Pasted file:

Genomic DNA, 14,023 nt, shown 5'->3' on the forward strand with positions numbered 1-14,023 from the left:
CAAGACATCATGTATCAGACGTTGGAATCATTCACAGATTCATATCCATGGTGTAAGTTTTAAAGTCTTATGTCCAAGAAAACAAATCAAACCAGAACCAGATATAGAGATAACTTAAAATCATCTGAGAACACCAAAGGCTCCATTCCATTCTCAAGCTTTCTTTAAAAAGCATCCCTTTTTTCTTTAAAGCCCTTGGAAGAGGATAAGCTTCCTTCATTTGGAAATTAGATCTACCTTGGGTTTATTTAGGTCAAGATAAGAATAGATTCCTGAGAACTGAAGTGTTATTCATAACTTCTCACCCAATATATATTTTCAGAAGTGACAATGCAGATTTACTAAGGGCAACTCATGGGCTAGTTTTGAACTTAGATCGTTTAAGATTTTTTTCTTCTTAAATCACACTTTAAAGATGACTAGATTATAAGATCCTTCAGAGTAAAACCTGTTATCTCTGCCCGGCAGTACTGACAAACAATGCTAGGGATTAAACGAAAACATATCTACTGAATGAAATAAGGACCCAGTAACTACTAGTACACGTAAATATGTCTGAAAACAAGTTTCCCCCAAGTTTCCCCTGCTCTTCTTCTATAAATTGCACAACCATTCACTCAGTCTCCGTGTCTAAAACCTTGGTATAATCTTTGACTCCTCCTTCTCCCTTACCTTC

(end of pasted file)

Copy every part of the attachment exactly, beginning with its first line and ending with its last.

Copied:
Genomic DNA, 14,023 nt, shown 5'->3' on the forward strand with positions numbered 1-14,023 from the left:
CAAGACATCATGTATCAGACGTTGGAATCATTCACAGATTCATATCCATGGTGTAAGTTTTAAAGTCTTATGTCCAAGAAAACAAATCAAACCAGAACCAGATATAGAGATAACTTAAAATCATCTGAGAACACCAAAGGCTCCATTCCATTCTCAAGCTTTCTTTAAAAAGCATCCCTTTTTTCTTTAAAGCCCTTGGAAGAGGATAAGCTTCCTTCATTTGGAAATTAGATCTACCTTGGGTTTATTTAGGTCAAGATAAGAATAGATTCCTGAGAACTGAAGTGTTATTCATAACTTCTCACCCAATATATATTTTCAGAAGTGACAATGCAGATTTACTAAGGGCAACTCATGGGCTAGTTTTGAACTTAGATCGTTTAAGATTTTTTTCTTCTTAAATCACACTTTAAAGATGACTAGATTATAAGATCCTTCAGAGTAAAACCTGTTATCTCTGCCCGGCAGTACTGACAAACAATGCTAGGGATTAAACGAAAACATATCTACTGAATGAAATAAGGACCCAGTAACTACTAGTACACGTAAATATGTCTGAAAACAAGTTTCCCCCAAGTTTCCCCTGCTCTTCTTCTATAAATTGCACAACCATTCACTCAGTCTCCGTGTCTAAAACCTTGGTATAATCTTTGACTCCTCCTTCTCCCTTACCTTC